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David Brooks has a reputation for being the New York Times "intellectual" conservative writer. I'm not sure why that is, really. The intellectual reputation, that is. Perhaps because the group of "intellectual" conservative writers is such a tiny one.
Brooks plumbed his own "intellectual" depths today in a piece of rubbish he called, "The Commercial Republic." In it, Brooks bemoans the, as he sees it, temporary cessation of enthusiastic popular culture examples "celebrating commercial ambition." Maybe Brooks should reread his copy of "DOW 36,000", you know, so he doesn't fall completely into a pit of despair.
Here's a bit of Brooks' intellectualism....
Over the centuries, the United States has been most conspicuous for one trait: manic energy.
This energy was first aroused by abundance, by the tantalizing sense that dazzling wealth was available just over the next hill. But it has also been sustained by a popular culture that celebrates commercial ambition. From Benjamin Franklin and Alexander Hamilton, through Horatio Alger and Norman Vincent Peale, up until Donald Trump and Jim Cramer, popular figures have always emerged to champion the American gospel of success, encouraging middle-class people to strive, risk and make money.
Brooks' requisite shot at President Obama as he longs, in sackcloth and ashes, for the days of the Great CEO President, the Galactically Successful BusinessPerson, George W. Bush.....
This is an administration that has many lawyers and academics but almost no businesspeople in it, let alone self-made entrepreneurs.
The New York Times columnist, without mentioning once the wonderful story of "the gospel of success" now on display in the wreckage on Wall Street, predicts a great comeback for the capitalistic good news.
The gospel of success will recapture the imagination.
Having already mentioned CNBC's Jim Cramer in the same sentence with Benjamin Frankin and Alexander Hamilton, Brooks dreams about Cramer the Great reigniting that once-historic, manic-energy-American-trait as told in those "gospel of success" stories.
Somewhere there’s probably a TV producer thinking of hiring Jim Cramer to do a show to tell story after story of unapologetic business success.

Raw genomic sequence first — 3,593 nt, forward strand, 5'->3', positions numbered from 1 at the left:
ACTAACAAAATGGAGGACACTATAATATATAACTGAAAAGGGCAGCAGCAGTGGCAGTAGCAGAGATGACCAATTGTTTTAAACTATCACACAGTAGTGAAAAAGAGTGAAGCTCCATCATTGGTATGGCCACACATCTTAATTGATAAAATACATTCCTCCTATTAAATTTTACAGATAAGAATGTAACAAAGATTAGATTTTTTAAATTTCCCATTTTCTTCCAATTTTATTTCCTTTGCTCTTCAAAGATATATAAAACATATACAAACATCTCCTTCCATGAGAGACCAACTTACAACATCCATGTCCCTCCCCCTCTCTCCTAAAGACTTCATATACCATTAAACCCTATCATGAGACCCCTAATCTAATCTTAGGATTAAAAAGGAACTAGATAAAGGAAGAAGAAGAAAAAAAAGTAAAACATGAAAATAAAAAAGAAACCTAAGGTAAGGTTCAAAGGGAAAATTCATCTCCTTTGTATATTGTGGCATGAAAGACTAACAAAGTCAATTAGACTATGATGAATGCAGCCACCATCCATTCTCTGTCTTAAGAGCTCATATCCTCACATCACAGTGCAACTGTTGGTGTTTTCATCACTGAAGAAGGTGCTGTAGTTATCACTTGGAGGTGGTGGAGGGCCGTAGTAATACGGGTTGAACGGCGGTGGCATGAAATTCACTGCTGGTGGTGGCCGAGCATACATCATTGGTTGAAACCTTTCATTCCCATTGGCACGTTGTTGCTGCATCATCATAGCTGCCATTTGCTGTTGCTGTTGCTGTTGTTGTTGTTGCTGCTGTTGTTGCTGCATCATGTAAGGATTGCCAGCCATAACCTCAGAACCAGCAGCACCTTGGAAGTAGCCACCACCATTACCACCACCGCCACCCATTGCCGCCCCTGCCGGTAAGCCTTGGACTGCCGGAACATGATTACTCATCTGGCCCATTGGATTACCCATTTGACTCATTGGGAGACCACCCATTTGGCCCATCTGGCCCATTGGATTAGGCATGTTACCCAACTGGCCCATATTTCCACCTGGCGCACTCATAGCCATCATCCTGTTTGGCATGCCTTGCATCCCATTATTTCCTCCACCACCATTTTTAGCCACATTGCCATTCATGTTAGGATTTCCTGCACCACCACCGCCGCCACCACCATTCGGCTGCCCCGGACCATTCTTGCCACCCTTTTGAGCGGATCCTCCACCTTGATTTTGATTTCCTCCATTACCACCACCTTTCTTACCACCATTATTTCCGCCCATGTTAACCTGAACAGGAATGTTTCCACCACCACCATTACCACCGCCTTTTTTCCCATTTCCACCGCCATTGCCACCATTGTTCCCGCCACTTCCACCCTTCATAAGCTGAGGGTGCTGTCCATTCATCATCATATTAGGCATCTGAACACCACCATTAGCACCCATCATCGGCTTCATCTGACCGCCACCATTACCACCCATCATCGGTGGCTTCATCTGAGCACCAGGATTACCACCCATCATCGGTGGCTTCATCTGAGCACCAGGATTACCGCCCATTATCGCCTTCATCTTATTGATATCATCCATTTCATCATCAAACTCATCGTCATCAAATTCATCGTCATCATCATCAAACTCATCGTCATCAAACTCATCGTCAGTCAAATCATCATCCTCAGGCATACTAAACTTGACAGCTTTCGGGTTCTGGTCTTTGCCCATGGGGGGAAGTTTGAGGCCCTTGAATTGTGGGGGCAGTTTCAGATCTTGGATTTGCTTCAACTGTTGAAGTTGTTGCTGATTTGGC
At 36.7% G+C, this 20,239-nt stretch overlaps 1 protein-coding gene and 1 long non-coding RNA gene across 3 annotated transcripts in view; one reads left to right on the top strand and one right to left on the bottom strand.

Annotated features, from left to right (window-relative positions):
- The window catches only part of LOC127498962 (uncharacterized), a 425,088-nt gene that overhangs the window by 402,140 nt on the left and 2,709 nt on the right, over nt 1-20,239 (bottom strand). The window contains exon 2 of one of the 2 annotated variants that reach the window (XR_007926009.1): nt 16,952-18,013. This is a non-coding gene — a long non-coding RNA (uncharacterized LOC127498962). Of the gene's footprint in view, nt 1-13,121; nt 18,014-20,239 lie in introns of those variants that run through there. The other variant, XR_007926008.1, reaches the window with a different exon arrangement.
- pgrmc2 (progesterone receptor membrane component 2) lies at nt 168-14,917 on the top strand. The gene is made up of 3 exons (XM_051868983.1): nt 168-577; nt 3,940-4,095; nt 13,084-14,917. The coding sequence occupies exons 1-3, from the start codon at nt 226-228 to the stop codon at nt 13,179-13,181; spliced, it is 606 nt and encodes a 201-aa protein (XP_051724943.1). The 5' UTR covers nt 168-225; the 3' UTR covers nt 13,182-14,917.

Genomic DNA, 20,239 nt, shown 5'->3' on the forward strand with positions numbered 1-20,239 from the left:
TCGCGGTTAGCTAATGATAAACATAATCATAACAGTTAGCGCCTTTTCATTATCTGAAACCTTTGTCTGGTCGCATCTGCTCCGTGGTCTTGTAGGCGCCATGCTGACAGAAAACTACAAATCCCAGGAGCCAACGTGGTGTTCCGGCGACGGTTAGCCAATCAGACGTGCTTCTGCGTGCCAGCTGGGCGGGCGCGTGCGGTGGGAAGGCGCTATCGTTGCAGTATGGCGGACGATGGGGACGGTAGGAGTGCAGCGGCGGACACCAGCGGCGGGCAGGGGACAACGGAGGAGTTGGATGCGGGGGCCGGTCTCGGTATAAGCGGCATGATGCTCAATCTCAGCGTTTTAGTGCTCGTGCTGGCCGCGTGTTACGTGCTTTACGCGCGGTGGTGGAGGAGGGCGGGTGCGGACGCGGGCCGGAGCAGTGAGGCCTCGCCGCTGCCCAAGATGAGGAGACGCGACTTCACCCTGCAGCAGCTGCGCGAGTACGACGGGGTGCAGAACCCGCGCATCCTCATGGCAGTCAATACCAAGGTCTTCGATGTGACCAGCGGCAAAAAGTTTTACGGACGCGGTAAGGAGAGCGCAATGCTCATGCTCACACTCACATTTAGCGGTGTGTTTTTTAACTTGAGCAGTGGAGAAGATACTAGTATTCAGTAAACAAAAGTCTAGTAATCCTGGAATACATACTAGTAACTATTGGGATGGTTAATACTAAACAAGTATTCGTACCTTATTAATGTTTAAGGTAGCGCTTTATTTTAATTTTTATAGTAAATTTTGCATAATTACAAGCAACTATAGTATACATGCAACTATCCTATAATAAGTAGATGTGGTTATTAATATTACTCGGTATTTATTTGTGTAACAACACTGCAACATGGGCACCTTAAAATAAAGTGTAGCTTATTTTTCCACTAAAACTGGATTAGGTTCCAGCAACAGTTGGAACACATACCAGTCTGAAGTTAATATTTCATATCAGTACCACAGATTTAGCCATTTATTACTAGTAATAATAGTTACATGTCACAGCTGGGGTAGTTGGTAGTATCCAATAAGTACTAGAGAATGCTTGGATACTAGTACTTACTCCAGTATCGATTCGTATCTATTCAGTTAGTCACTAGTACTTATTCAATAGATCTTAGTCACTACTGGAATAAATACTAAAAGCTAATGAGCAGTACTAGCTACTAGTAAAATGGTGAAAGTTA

THIS Jim Cramer....
" A lot of times, when I was short at my hedge fund and I was positioned short, meaning I needed it down, I would create a level of activity beforehand that could drive the futures. It doesn’t take much money. Or if I were long and I would want to make things a little bit rosy, I would go in and take a bunch of stocks and make sure that they’re higher, maybe commit $5 million in capital to do it, and I could affect it.
What you’re seeing now is maybe – it probably is a bigger market now – maybe you need $10 million capital and knock the stuff down. But it’s a fun game and it’s a lucrative game. You can move it up and then fade it. That often creates a very negative feel. So let’s say you take a longer-term view intraday and you say, “Listen, I’m gonna boost the futures, and then when the real sellers comes in, when the real market comes in they’re gonna knock it down and it’s gonna create a negative view.”
That’s a strategy very worth doing when you’re evaluating on a day-to-day basis. I would encourage anyone who’s in a hedge fund to do it, because it’s legal."
As David Brooks sees it, what "middle class people" need is "story after story of unapologetic success" from successful capitalist preachers like Donald Trump and Jim Cramer. According to the conservative "intellectual" and NY Times columnist, those wonderful greed-inspiring stories will encourage, you know, regular Americans, to take "risks."
That's just a great idea, isn't it? Former stock price manipulators, but still multi-millionaires, can share all those inspiring "gospel of success" stories with regular non-millionaire Americans. Segments could include, "How to Headfake the Market Open with Futures Manipulations", "How to Cheat While Trading and When to Do It", "How to Empty Out Worker's IRA's and 401K's Through Naked Short Selling", or, "Got $10 Million? Own the Market."
Let's see.....what could we call a Jim Cramer "gospel of success" teevee program? A program which would satisfy all of David Brooks deep longings to hear stories of "dazzling wealth just over the next hill." Oh..I know...."American Idol Greed Stories for Suckers."
I guess that's why David Brooks is called a conservative "intellectual." He's really smart.